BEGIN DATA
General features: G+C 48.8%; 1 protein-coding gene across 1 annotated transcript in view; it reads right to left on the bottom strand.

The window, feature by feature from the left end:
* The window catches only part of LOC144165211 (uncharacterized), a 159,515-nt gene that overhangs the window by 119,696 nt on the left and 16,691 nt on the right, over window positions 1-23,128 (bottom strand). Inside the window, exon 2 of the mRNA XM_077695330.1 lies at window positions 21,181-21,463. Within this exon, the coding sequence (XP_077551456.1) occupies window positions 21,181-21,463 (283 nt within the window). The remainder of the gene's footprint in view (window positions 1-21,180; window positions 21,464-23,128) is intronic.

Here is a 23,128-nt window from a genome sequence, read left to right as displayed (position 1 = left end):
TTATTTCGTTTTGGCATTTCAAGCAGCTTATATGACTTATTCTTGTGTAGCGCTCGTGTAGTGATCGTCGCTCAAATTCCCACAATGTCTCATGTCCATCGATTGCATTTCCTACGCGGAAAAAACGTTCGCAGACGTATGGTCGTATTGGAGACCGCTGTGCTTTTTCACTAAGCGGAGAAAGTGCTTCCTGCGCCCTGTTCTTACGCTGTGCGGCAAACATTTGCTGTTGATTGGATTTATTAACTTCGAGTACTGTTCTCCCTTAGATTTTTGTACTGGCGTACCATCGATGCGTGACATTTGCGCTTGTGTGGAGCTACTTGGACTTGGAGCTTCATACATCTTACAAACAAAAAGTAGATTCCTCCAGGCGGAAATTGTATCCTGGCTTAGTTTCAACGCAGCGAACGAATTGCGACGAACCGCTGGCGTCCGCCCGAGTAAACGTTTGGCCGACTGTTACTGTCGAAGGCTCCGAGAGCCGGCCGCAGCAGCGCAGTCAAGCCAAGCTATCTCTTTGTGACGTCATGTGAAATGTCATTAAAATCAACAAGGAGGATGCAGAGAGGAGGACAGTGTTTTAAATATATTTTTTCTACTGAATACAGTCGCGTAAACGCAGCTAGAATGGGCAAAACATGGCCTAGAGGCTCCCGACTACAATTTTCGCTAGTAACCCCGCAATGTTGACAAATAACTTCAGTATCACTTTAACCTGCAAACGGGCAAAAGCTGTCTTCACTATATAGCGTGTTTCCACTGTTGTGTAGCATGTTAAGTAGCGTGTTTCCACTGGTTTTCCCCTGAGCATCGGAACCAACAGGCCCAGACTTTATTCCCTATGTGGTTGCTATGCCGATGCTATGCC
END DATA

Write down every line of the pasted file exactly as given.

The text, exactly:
General features: G+C 48.8%; 1 protein-coding gene across 1 annotated transcript in view; it reads right to left on the bottom strand.

The window, feature by feature from the left end:
* The window catches only part of LOC144165211 (uncharacterized), a 159,515-nt gene that overhangs the window by 119,696 nt on the left and 16,691 nt on the right, over window positions 1-23,128 (bottom strand). Inside the window, exon 2 of the mRNA XM_077695330.1 lies at window positions 21,181-21,463. Within this exon, the coding sequence (XP_077551456.1) occupies window positions 21,181-21,463 (283 nt within the window). The remainder of the gene's footprint in view (window positions 1-21,180; window positions 21,464-23,128) is intronic.

Here is a 23,128-nt window from a genome sequence, read left to right as displayed (position 1 = left end):
TTATTTCGTTTTGGCATTTCAAGCAGCTTATATGACTTATTCTTGTGTAGCGCTCGTGTAGTGATCGTCGCTCAAATTCCCACAATGTCTCATGTCCATCGATTGCATTTCCTACGCGGAAAAAACGTTCGCAGACGTATGGTCGTATTGGAGACCGCTGTGCTTTTTCACTAAGCGGAGAAAGTGCTTCCTGCGCCCTGTTCTTACGCTGTGCGGCAAACATTTGCTGTTGATTGGATTTATTAACTTCGAGTACTGTTCTCCCTTAGATTTTTGTACTGGCGTACCATCGATGCGTGACATTTGCGCTTGTGTGGAGCTACTTGGACTTGGAGCTTCATACATCTTACAAACAAAAAGTAGATTCCTCCAGGCGGAAATTGTATCCTGGCTTAGTTTCAACGCAGCGAACGAATTGCGACGAACCGCTGGCGTCCGCCCGAGTAAACGTTTGGCCGACTGTTACTGTCGAAGGCTCCGAGAGCCGGCCGCAGCAGCGCAGTCAAGCCAAGCTATCTCTTTGTGACGTCATGTGAAATGTCATTAAAATCAACAAGGAGGATGCAGAGAGGAGGACAGTGTTTTAAATATATTTTTTCTACTGAATACAGTCGCGTAAACGCAGCTAGAATGGGCAAAACATGGCCTAGAGGCTCCCGACTACAATTTTCGCTAGTAACCCCGCAATGTTGACAAATAACTTCAGTATCACTTTAACCTGCAAACGGGCAAAAGCTGTCTTCACTATATAGCGTGTTTCCACTGTTGTGTAGCATGTTAAGTAGCGTGTTTCCACTGGTTTTCCCCTGAGCATCGGAACCAACAGGCCCAGACTTTATTCCCTATGTGGTTGCTATGCCGATGCTATGCC